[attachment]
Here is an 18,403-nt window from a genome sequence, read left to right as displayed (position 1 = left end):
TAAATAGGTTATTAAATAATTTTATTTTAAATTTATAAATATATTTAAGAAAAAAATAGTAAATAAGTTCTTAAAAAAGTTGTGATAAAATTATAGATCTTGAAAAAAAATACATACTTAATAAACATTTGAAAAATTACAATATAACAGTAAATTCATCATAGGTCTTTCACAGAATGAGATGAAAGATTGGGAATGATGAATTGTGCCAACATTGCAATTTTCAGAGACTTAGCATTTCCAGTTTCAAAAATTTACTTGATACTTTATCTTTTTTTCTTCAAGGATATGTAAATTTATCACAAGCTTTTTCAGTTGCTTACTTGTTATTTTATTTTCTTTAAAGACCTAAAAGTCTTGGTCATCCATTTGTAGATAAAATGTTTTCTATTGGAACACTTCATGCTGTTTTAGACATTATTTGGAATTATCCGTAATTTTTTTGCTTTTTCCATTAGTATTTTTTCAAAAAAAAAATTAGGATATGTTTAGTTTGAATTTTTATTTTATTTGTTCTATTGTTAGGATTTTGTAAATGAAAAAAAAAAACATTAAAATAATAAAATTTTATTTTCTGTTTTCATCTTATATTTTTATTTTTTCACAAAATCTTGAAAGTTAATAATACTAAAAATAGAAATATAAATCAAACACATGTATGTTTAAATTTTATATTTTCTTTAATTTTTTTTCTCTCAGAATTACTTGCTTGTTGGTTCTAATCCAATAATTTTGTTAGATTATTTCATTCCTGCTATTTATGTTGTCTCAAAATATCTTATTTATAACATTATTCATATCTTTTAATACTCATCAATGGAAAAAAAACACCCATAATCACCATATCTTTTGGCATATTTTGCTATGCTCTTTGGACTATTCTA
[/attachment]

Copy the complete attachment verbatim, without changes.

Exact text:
Here is an 18,403-nt window from a genome sequence, read left to right as displayed (position 1 = left end):
TAAATAGGTTATTAAATAATTTTATTTTAAATTTATAAATATATTTAAGAAAAAAATAGTAAATAAGTTCTTAAAAAAGTTGTGATAAAATTATAGATCTTGAAAAAAAATACATACTTAATAAACATTTGAAAAATTACAATATAACAGTAAATTCATCATAGGTCTTTCACAGAATGAGATGAAAGATTGGGAATGATGAATTGTGCCAACATTGCAATTTTCAGAGACTTAGCATTTCCAGTTTCAAAAATTTACTTGATACTTTATCTTTTTTTCTTCAAGGATATGTAAATTTATCACAAGCTTTTTCAGTTGCTTACTTGTTATTTTATTTTCTTTAAAGACCTAAAAGTCTTGGTCATCCATTTGTAGATAAAATGTTTTCTATTGGAACACTTCATGCTGTTTTAGACATTATTTGGAATTATCCGTAATTTTTTTGCTTTTTCCATTAGTATTTTTTCAAAAAAAAAATTAGGATATGTTTAGTTTGAATTTTTATTTTATTTGTTCTATTGTTAGGATTTTGTAAATGAAAAAAAAAAACATTAAAATAATAAAATTTTATTTTCTGTTTTCATCTTATATTTTTATTTTTTCACAAAATCTTGAAAGTTAATAATACTAAAAATAGAAATATAAATCAAACACATGTATGTTTAAATTTTATATTTTCTTTAATTTTTTTTCTCTCAGAATTACTTGCTTGTTGGTTCTAATCCAATAATTTTGTTAGATTATTTCATTCCTGCTATTTATGTTGTCTCAAAATATCTTATTTATAACATTATTCATATCTTTTAATACTCATCAATGGAAAAAAAACACCCATAATCACCATATCTTTTGGCATATTTTGCTATGCTCTTTGGACTATTCTA